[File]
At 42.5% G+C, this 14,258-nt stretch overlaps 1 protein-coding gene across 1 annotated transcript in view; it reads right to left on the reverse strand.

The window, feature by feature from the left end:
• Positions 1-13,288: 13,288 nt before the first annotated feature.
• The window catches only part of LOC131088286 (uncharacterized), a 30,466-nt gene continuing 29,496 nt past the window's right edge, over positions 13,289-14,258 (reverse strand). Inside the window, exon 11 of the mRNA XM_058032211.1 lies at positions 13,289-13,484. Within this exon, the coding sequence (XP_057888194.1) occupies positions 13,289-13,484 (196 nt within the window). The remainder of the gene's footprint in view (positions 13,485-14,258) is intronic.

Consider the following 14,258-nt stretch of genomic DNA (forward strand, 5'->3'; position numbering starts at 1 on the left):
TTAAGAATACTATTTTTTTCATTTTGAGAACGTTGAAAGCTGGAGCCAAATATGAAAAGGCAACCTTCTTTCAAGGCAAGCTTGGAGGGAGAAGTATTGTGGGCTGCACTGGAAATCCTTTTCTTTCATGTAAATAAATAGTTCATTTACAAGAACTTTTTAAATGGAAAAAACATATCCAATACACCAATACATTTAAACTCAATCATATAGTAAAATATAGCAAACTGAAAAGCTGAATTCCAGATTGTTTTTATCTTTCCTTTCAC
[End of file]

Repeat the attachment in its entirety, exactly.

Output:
At 42.5% G+C, this 14,258-nt stretch overlaps 1 protein-coding gene across 1 annotated transcript in view; it reads right to left on the reverse strand.

The window, feature by feature from the left end:
• Positions 1-13,288: 13,288 nt before the first annotated feature.
• The window catches only part of LOC131088286 (uncharacterized), a 30,466-nt gene continuing 29,496 nt past the window's right edge, over positions 13,289-14,258 (reverse strand). Inside the window, exon 11 of the mRNA XM_058032211.1 lies at positions 13,289-13,484. Within this exon, the coding sequence (XP_057888194.1) occupies positions 13,289-13,484 (196 nt within the window). The remainder of the gene's footprint in view (positions 13,485-14,258) is intronic.

Consider the following 14,258-nt stretch of genomic DNA (forward strand, 5'->3'; position numbering starts at 1 on the left):
TTAAGAATACTATTTTTTTCATTTTGAGAACGTTGAAAGCTGGAGCCAAATATGAAAAGGCAACCTTCTTTCAAGGCAAGCTTGGAGGGAGAAGTATTGTGGGCTGCACTGGAAATCCTTTTCTTTCATGTAAATAAATAGTTCATTTACAAGAACTTTTTAAATGGAAAAAACATATCCAATACACCAATACATTTAAACTCAATCATATAGTAAAATATAGCAAACTGAAAAGCTGAATTCCAGATTGTTTTTATCTTTCCTTTCAC